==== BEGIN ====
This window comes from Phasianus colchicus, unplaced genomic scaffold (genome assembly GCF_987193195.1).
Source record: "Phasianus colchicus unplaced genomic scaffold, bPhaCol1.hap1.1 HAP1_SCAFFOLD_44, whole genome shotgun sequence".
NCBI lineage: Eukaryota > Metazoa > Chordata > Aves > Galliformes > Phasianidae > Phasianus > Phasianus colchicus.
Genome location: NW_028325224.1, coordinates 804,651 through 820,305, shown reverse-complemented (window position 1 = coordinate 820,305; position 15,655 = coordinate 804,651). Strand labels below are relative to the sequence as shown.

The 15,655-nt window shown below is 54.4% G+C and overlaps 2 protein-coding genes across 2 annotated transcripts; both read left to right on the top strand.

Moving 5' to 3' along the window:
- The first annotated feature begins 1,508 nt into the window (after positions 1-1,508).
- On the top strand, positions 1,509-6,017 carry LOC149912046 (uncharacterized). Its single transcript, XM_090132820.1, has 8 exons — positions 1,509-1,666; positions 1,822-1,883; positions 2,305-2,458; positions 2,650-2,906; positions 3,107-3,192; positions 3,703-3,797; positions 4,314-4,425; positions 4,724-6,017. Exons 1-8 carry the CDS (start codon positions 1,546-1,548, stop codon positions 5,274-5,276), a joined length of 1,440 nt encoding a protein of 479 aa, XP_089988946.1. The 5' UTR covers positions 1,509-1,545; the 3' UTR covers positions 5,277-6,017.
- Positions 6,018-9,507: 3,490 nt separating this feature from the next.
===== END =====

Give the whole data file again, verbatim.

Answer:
This window comes from Phasianus colchicus, unplaced genomic scaffold (genome assembly GCF_987193195.1).
Source record: "Phasianus colchicus unplaced genomic scaffold, bPhaCol1.hap1.1 HAP1_SCAFFOLD_44, whole genome shotgun sequence".
NCBI lineage: Eukaryota > Metazoa > Chordata > Aves > Galliformes > Phasianidae > Phasianus > Phasianus colchicus.
Genome location: NW_028325224.1, coordinates 804,651 through 820,305, shown reverse-complemented (window position 1 = coordinate 820,305; position 15,655 = coordinate 804,651). Strand labels below are relative to the sequence as shown.

The 15,655-nt window shown below is 54.4% G+C and overlaps 2 protein-coding genes across 2 annotated transcripts; both read left to right on the top strand.

Moving 5' to 3' along the window:
- The first annotated feature begins 1,508 nt into the window (after positions 1-1,508).
- On the top strand, positions 1,509-6,017 carry LOC149912046 (uncharacterized). Its single transcript, XM_090132820.1, has 8 exons — positions 1,509-1,666; positions 1,822-1,883; positions 2,305-2,458; positions 2,650-2,906; positions 3,107-3,192; positions 3,703-3,797; positions 4,314-4,425; positions 4,724-6,017. Exons 1-8 carry the CDS (start codon positions 1,546-1,548, stop codon positions 5,274-5,276), a joined length of 1,440 nt encoding a protein of 479 aa, XP_089988946.1. The 5' UTR covers positions 1,509-1,545; the 3' UTR covers positions 5,277-6,017.
- Positions 6,018-9,507: 3,490 nt separating this feature from the next.